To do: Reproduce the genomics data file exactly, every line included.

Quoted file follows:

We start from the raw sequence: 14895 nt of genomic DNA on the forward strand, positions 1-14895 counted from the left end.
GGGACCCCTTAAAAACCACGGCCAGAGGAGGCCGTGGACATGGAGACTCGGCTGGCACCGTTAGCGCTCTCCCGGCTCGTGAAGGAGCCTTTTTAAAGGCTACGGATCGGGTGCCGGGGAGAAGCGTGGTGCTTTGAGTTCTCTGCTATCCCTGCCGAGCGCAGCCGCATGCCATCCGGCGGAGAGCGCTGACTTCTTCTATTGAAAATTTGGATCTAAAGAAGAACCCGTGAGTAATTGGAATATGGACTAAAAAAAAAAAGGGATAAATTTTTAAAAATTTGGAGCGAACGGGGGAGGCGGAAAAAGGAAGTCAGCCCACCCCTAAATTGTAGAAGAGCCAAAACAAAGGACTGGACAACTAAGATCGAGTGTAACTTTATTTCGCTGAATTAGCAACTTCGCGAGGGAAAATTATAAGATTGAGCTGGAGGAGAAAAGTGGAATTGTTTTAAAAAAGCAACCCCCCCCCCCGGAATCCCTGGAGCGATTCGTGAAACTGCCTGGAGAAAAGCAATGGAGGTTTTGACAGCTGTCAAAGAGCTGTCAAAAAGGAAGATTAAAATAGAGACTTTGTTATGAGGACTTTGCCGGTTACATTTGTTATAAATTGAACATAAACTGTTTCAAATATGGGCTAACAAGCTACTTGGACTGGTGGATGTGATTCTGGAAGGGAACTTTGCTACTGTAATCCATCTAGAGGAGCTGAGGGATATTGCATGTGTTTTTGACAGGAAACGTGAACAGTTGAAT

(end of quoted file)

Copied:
We start from the raw sequence: 14895 nt of genomic DNA on the forward strand, positions 1-14895 counted from the left end.
GGGACCCCTTAAAAACCACGGCCAGAGGAGGCCGTGGACATGGAGACTCGGCTGGCACCGTTAGCGCTCTCCCGGCTCGTGAAGGAGCCTTTTTAAAGGCTACGGATCGGGTGCCGGGGAGAAGCGTGGTGCTTTGAGTTCTCTGCTATCCCTGCCGAGCGCAGCCGCATGCCATCCGGCGGAGAGCGCTGACTTCTTCTATTGAAAATTTGGATCTAAAGAAGAACCCGTGAGTAATTGGAATATGGACTAAAAAAAAAAAGGGATAAATTTTTAAAAATTTGGAGCGAACGGGGGAGGCGGAAAAAGGAAGTCAGCCCACCCCTAAATTGTAGAAGAGCCAAAACAAAGGACTGGACAACTAAGATCGAGTGTAACTTTATTTCGCTGAATTAGCAACTTCGCGAGGGAAAATTATAAGATTGAGCTGGAGGAGAAAAGTGGAATTGTTTTAAAAAAGCAACCCCCCCCCCCGGAATCCCTGGAGCGATTCGTGAAACTGCCTGGAGAAAAGCAATGGAGGTTTTGACAGCTGTCAAAGAGCTGTCAAAAAGGAAGATTAAAATAGAGACTTTGTTATGAGGACTTTGCCGGTTACATTTGTTATAAATTGAACATAAACTGTTTCAAATATGGGCTAACAAGCTACTTGGACTGGTGGATGTGATTCTGGAAGGGAACTTTGCTACTGTAATCCATCTAGAGGAGCTGAGGGATATTGCATGTGTTTTTGACAGGAAACGTGAACAGTTGAAT